Alcohol is the most widely used legal drug in Australia.
Despite being legal, there are still severe health risks associated with alcohol consumption – and these risks progressively increase the longer you drink.
Alcohol consumption can cause liver damage, brain damage, heart disease, high blood pressure and increase your risk of cancer.
Being a drug, alcohol is addictive so it can be hard to break this addiction.
But did you know that improving your diet could help you on your way to quitting? Here’s what you need to know.
How Drinking Impacts your Nutrition
For heavy drinkers, alcohol can sometimes displace the food in their diet. That means that instead of getting energy from food, it comes from the alcohol.
On top of this, people also tend to consume more unhealthy foods while they are drinking. Both moderate and excessive drinkers have been shown to consume excessive protein foods (like meat, fish and eggs), and excessive alcohol was associated with insufficient dairy, and fruits and vegetables.
Excessive drinkers were also more likely to skip meals (especially breakfast). For people who drank at mealtimes, they were less likely to adhere to most of the dietary guidelines.
As you can see, having a poor diet can be quite common and if you are not eating enough, or cutting out major food groups, it can result in malnutrition and nutrient deficiencies.
A nutrient of concern is thiamine as thiamine deficiency occurs in up to 80% of chronic alcoholics.
Thiamine (B1) is a water soluble and an essential vitamin which means that our body needs it, but we can’t produce it – so we need to get it from food.
Our main source of thiamine is in enriched whole grains, but it is also found in beef, legumes, milk, nuts and seeds. Intake of nutritious foods, particularly carbohydrates, is lower in heavy drinkers compared to non-drinkers. So if you are drinking lots of alcohol you are at greater risk of not consuming enough thiamine in your diet.
The other issue is that as a result of alcohol abuse the body can’t absorb thiamine as well, the liver has a reduced capacity for storage, and there is impaired conversion to its active form. What this means, is that even if you were consuming enough thiamine from your diet, your body may not be able to manage it properly which could result in deficiency.
Thiamine is involved in many processes in the body, with the main ones being energy production, carbohydrate metabolism, and nerve cell function. As a result, a thiamine deficiency can cause a range of symptoms including headaches, nausea, fatigue, irritability, depression and abdominal discomfort. The biggest concern is the impact it has on your brain and cognition.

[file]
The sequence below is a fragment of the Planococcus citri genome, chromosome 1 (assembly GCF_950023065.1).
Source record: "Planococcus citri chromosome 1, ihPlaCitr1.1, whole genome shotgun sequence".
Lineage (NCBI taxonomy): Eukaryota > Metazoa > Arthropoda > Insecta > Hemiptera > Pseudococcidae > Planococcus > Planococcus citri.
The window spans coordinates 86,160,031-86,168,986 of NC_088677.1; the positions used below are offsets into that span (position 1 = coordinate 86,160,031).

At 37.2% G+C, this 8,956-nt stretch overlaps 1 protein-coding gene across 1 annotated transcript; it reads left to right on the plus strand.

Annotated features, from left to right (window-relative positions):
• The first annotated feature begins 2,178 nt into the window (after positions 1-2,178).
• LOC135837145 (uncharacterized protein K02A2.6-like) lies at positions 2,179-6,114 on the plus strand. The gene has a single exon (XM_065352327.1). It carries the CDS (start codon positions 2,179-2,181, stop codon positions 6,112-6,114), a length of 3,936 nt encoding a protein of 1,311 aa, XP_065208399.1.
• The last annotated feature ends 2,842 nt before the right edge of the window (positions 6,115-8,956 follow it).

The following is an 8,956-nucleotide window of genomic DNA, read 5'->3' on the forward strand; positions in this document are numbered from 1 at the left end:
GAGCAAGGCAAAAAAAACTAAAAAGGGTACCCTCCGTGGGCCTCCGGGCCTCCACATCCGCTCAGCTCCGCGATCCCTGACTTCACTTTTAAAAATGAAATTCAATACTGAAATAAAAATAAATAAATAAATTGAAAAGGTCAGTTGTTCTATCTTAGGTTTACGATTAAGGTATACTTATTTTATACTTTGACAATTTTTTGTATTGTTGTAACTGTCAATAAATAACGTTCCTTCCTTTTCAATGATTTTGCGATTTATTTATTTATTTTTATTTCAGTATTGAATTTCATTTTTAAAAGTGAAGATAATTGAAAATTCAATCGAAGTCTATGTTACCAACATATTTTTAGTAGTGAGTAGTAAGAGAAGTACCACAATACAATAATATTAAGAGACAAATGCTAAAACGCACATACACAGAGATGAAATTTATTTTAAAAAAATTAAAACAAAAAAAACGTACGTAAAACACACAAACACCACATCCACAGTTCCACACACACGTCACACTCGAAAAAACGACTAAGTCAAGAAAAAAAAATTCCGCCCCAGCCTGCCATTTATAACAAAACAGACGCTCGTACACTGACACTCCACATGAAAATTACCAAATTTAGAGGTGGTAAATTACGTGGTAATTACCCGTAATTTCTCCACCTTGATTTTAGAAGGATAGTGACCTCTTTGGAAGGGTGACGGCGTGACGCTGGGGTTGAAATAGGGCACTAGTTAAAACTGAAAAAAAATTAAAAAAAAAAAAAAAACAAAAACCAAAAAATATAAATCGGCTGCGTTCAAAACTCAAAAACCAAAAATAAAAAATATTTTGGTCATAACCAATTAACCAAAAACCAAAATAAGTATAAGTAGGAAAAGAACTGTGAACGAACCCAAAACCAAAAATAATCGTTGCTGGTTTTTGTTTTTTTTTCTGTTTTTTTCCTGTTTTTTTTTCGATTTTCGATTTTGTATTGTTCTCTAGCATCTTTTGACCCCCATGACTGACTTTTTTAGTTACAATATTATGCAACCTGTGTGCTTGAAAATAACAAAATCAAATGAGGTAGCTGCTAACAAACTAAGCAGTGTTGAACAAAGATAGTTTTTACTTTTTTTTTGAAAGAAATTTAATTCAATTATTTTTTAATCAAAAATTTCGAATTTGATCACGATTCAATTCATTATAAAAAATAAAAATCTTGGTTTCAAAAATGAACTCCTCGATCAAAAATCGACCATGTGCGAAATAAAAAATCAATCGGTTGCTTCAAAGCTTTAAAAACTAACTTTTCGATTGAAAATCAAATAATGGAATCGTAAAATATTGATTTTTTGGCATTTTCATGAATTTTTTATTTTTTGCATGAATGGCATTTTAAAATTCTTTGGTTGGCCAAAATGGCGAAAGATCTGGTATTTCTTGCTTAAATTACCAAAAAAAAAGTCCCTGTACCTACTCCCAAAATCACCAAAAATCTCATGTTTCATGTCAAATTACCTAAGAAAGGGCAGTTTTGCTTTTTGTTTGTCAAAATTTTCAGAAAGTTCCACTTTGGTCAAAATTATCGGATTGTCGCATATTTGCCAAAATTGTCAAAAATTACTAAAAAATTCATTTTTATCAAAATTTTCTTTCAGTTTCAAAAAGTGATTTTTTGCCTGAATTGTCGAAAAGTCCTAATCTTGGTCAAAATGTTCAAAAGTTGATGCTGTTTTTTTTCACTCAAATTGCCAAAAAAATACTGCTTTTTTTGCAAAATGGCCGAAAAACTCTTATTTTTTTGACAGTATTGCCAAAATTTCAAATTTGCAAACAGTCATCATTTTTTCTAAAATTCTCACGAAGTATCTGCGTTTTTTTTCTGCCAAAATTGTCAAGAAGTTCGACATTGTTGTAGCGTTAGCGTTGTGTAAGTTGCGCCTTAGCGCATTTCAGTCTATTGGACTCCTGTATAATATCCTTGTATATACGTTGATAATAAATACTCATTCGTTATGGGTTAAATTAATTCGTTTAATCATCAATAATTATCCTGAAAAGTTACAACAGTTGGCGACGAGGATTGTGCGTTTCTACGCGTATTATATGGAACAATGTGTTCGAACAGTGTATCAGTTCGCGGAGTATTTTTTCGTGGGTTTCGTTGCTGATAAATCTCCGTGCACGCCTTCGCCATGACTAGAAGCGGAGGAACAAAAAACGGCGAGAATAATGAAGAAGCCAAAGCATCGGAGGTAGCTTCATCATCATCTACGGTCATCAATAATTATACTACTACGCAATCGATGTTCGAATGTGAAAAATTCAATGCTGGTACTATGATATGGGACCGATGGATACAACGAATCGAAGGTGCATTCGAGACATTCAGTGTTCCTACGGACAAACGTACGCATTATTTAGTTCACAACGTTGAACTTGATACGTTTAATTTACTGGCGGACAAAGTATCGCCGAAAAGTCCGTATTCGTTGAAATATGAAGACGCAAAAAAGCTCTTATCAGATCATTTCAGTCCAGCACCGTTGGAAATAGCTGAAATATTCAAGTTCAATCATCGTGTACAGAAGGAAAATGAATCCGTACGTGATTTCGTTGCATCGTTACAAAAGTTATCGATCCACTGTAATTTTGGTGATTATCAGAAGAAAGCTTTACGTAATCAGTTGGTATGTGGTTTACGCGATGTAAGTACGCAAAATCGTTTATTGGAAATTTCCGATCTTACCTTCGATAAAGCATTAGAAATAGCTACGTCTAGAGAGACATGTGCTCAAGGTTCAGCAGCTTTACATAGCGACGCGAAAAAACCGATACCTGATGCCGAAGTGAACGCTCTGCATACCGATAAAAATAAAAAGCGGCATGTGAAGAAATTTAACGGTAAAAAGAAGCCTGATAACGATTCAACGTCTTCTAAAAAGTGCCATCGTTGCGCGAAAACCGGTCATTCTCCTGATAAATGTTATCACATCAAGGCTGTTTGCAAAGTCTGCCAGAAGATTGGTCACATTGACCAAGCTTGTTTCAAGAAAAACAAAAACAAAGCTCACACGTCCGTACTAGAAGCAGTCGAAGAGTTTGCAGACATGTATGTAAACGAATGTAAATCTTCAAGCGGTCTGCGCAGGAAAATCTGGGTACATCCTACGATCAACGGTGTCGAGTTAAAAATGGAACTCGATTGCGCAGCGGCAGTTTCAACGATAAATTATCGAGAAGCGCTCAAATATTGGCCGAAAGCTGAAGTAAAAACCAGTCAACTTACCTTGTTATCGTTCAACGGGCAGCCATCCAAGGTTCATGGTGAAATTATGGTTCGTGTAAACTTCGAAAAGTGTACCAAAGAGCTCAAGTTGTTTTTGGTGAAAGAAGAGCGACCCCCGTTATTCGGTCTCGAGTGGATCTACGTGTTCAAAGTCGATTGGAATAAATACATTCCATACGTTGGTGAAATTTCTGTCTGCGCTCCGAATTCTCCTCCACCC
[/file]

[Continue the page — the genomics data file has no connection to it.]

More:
Wernicke’s Korsakoff Syndrome
This occurs due to depletion of thiamine, and is actually a combination of two syndromes which regularly occur together.
- Wernicke’s encephalopathy: Involves damage to the nervous system, causing symptoms such as confusion, loss of muscle coordination, double vision and abnormal eye movements.
- Korsakoff syndrome (or Korsakoff Psychosis): Causes memory problems and nerve damage leading to loss of memory and inability to create new memories, making up stories and hallucinations.
Wernicke’s Korsakoff Syndrome is characterised by a triad of symptoms:
- Ocular disturbances (ophthalmoplegia);
- Changes in mental state (confusion);
- Unsteady stance and gait (ataxia).
However, as mentioned above, there are many other symptoms associated with this condition.
Strengthening Your Mind
Kicking an alcohol addiction can be hard, but it is made even more difficult by the fact that you may be deficient in nutrients that are significantly affecting your ability to think straight. If you are worried that you might be deficient in thiamine, a blood test would reveal this and it can be treated simply using a vitamin supplement.
In order to keep your mind strong, you need to make sure that you are getting adequate nutrition. Here are a few simple tips to help you nourish your mind:
- Even if you aren’t hungry, try to have 3 meals per day at regular times;
- Eat whole grain carbohydrates like wholegrain bread, brown rice and wholegrain pasta to ensure you are getting enough thiamine;
- Try to have some vegetables at each meal. Frozen vegetables are a healthy, convenient option;
- Aim for 2 serves of dairy a day; that is a glass of milk and some cheese or yoghurt.
The bottom line is that thiamine deficiency is really common in heavy drinkers. It occurs due to not eating enough, as well as damage to your body from the alcohol.
Thiamine deficiency can turn into a life-threatening condition that impacts your cognition, but even a moderate deficiency could be affecting your ability to think which will make it harder for you to give up drinking. Focus on making some small changes to your diet that will help to strengthen your resolve, and help you to finally kick the habit.
Author: Ashleigh Hamilton, BHlthSc (Nutr & Diet), MSc (Diet), APD.
Accredited Practicing Dietitian and Nutritionist, Ashleigh Hamilton, is passionate about a whole of body approach to health which encompasses both physical and mental aspects. She works with people to make lifestyle changes that will benefit their health for the future, using a range of counselling techniques including aspects of cognitive behavioural therapy, mindfulness and person-centred therapy.
To make an appointment with Brisbane Dietitian and Nutritionist, Ashleigh Hamilton, try Online Booking – Mt Gravatt or call Vision Psychology (Mt Gravatt) on (07) 3088 5422.
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- Kesse, Emmanuelle, et al. “Do eating habits differ according to alcohol consumption? Results of a study of the French cohort of the European Prospective Investigation into Cancer and Nutrition (E3N-EPIC).” The American journal of clinical nutrition 74.3 (2001): 322-327.